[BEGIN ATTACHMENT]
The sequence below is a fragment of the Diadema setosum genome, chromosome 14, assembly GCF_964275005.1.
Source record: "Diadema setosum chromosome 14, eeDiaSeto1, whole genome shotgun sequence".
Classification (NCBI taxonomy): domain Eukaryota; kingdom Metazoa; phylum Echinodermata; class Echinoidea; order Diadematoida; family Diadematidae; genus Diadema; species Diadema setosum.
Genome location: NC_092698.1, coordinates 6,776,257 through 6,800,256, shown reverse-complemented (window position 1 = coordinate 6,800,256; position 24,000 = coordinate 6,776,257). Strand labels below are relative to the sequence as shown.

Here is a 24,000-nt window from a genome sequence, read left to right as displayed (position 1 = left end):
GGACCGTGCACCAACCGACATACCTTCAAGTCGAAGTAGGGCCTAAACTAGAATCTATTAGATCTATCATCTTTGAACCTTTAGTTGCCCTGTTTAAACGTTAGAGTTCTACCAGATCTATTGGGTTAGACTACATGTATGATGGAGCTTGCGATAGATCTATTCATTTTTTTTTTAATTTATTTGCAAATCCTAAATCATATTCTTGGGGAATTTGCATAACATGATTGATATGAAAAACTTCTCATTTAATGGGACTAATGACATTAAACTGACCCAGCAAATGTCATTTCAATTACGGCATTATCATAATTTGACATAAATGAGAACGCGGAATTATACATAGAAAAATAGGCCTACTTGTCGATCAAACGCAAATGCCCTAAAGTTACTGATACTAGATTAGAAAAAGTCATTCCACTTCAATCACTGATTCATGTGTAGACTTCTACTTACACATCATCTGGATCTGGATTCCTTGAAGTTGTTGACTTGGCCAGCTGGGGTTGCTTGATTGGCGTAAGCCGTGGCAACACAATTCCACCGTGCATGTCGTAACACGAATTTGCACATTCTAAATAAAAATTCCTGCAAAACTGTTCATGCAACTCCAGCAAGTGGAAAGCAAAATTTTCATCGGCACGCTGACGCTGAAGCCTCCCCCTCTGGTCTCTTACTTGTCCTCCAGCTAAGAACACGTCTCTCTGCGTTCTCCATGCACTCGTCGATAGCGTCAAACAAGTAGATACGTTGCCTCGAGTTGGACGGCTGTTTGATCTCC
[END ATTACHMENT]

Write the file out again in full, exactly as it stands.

The sequence below is a fragment of the Diadema setosum genome, chromosome 14, assembly GCF_964275005.1.
Source record: "Diadema setosum chromosome 14, eeDiaSeto1, whole genome shotgun sequence".
Classification (NCBI taxonomy): domain Eukaryota; kingdom Metazoa; phylum Echinodermata; class Echinoidea; order Diadematoida; family Diadematidae; genus Diadema; species Diadema setosum.
Genome location: NC_092698.1, coordinates 6,776,257 through 6,800,256, shown reverse-complemented (window position 1 = coordinate 6,800,256; position 24,000 = coordinate 6,776,257). Strand labels below are relative to the sequence as shown.

Here is a 24,000-nt window from a genome sequence, read left to right as displayed (position 1 = left end):
GGACCGTGCACCAACCGACATACCTTCAAGTCGAAGTAGGGCCTAAACTAGAATCTATTAGATCTATCATCTTTGAACCTTTAGTTGCCCTGTTTAAACGTTAGAGTTCTACCAGATCTATTGGGTTAGACTACATGTATGATGGAGCTTGCGATAGATCTATTCATTTTTTTTTTAATTTATTTGCAAATCCTAAATCATATTCTTGGGGAATTTGCATAACATGATTGATATGAAAAACTTCTCATTTAATGGGACTAATGACATTAAACTGACCCAGCAAATGTCATTTCAATTACGGCATTATCATAATTTGACATAAATGAGAACGCGGAATTATACATAGAAAAATAGGCCTACTTGTCGATCAAACGCAAATGCCCTAAAGTTACTGATACTAGATTAGAAAAAGTCATTCCACTTCAATCACTGATTCATGTGTAGACTTCTACTTACACATCATCTGGATCTGGATTCCTTGAAGTTGTTGACTTGGCCAGCTGGGGTTGCTTGATTGGCGTAAGCCGTGGCAACACAATTCCACCGTGCATGTCGTAACACGAATTTGCACATTCTAAATAAAAATTCCTGCAAAACTGTTCATGCAACTCCAGCAAGTGGAAAGCAAAATTTTCATCGGCACGCTGACGCTGAAGCCTCCCCCTCTGGTCTCTTACTTGTCCTCCAGCTAAGAACACGTCTCTCTGCGTTCTCCATGCACTCGTCGATAGCGTCAAACAAGTAGATACGTTGCCTCGAGTTGGACGGCTGTTTGATCTCC